There are some key questions to gauge whether there could be a severe risk of more meaningful downside in equities in the coming weeks.

Global growth momentum lost? Global economic data has lost a good measure of momentum in recent weeks. The aggregate index of economic data surprises is at its lowest since June 2020, a level that we saw through the middle of a disappointing 2019. Economists’ consensus forecasts are for a slowing of global growth from 8.5% year-on-year in Q2 to 5.3% in Q3. Economists have trimmed their estimates for Q3 by around one percentage point in recent weeks. Supply line disruptions, an inflation squeeze on households’ real income growth, and selective lockdowns/worries about the delta variant have negatively affected growth. Nevertheless, a few of these issues look like they are solvable in the near term. Forecasts for growth solely based on reported data have a third-quarter growth rate of just 3.0% quarterly annualised for developed market economies.

Corporate earnings momentum lost? Over the last few weeks, there has been a loss of momentum in upgrades to corporate profit forecasts in Europe and the United States. Markets have already reflected that, declining around 1% over the past four weeks. Crucially, aggregate consensus earnings forecasts have remained stable, yet there are no signs of significant cuts in projections. In the next few weeks, at the end of the quarter, companies will be assessing whether they need to provide any guidance to the market on earnings revisions as they end the quarter.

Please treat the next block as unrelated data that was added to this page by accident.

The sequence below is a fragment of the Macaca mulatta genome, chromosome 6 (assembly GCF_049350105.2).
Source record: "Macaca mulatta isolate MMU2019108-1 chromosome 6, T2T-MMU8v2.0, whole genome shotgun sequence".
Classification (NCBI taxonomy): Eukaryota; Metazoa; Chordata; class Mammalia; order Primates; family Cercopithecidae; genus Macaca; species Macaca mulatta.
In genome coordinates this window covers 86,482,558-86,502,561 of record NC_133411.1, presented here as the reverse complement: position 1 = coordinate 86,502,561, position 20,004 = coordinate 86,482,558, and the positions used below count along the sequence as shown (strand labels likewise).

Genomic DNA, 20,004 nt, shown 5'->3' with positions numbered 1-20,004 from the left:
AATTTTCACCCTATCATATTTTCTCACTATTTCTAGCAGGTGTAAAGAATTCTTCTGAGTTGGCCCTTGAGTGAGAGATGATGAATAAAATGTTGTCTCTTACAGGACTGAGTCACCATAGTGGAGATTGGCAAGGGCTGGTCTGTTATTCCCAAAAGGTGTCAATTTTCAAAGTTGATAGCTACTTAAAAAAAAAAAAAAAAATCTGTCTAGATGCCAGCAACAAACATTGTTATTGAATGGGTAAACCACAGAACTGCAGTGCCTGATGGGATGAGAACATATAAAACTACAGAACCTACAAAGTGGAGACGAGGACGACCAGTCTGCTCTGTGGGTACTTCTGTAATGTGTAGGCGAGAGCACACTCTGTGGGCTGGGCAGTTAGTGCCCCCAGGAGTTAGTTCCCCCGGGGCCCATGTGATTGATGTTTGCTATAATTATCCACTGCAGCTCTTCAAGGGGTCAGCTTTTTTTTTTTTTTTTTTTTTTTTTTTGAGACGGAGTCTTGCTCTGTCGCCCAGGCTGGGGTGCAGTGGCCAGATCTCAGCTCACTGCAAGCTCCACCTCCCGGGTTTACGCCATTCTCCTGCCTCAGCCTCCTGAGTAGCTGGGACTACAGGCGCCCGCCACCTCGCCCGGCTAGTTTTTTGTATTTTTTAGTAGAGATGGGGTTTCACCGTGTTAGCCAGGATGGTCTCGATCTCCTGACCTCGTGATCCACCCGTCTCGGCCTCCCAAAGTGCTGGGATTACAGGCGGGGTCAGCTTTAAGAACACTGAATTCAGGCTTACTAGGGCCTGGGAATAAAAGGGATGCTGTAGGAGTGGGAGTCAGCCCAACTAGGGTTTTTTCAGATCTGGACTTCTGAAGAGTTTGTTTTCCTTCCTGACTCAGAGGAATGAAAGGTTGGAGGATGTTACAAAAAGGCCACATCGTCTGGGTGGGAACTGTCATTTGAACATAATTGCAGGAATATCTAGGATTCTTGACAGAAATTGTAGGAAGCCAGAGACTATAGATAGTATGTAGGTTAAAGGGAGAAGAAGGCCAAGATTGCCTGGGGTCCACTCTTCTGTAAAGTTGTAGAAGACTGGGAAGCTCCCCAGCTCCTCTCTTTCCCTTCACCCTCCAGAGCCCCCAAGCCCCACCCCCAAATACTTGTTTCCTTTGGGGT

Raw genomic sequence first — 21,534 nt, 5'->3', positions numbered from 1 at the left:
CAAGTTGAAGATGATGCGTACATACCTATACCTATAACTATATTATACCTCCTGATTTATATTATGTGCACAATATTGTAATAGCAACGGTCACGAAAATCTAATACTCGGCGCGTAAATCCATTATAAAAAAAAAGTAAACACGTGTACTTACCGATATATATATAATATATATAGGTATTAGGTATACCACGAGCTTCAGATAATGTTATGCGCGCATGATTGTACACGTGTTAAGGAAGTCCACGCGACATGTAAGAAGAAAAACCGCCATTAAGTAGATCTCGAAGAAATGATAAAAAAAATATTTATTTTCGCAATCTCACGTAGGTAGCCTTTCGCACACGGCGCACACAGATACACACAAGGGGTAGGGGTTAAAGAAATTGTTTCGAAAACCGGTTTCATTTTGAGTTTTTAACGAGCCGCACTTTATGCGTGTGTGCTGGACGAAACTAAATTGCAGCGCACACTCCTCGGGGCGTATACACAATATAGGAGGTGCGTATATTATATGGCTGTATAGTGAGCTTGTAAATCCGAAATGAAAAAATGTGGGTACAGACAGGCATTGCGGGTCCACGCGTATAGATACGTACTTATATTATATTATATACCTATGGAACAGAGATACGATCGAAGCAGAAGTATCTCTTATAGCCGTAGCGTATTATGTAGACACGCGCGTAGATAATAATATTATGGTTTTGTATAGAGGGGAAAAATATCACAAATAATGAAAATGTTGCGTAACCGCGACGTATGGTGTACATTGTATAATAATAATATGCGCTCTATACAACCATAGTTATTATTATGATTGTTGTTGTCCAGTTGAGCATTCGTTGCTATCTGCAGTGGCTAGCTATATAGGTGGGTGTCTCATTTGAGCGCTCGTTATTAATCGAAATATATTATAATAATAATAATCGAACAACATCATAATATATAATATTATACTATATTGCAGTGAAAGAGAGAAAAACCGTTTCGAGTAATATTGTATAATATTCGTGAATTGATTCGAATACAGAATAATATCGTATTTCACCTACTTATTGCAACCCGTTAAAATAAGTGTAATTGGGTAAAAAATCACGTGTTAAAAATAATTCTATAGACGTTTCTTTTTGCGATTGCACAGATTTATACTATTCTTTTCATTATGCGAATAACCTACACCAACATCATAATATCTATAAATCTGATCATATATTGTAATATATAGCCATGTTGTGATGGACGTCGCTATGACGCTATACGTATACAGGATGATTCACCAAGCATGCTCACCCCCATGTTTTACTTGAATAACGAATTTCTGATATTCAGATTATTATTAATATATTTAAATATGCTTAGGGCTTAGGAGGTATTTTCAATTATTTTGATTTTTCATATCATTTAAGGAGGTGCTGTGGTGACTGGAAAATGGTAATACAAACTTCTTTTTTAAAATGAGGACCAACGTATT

Monetary policy – a gradual tightening? If monetary conditions were measured just in terms of the rhetoric of central bankers, I think most commentators would admit that global monetary conditions are on a slow, tightening path. The Fed talks about tapering quantitative easing. The ECB last week announced that it would moderately slow the pace of its bond purchases in the next three months. Here, the swing central bank could be the Chinese central bank (PBOC). Given the recent very weak economic surveys, the PBOC may ease policy in the coming weeks. However, we suspect that PBOC easing will not be gung-ho. They are more inclined to offsetting the recent domestic weakness and the challenges in the bond market.

Investors will be on watch for signs of a policy mistake by the central bankers and or governments. Will the PBOC react quickly enough to a meltdown in the Chinese real estate debt market? Is the UK government too hasty in increasing taxes to pay for the impact of the pandemic on government debt?

After such a strong run, the global equity markets do look vulnerable, however, we believe that the balance of risks will be that investors will again buy the dip. Crucially global demand is still growing. It’s just that suppliers are struggling to meet demand through a combination of supply line problems and shortages of labour, particularly in the United States. Demand growth for a product or service is failing to register as GDP growth due to these likely short-term challenges. As supply bottlenecks ease and people take up jobs, pent-up demand and low inventories will likely lead to a reacceleration of growth, which would be good news for the markets. Hence it feels that buying the dip will still likely be the right strategy.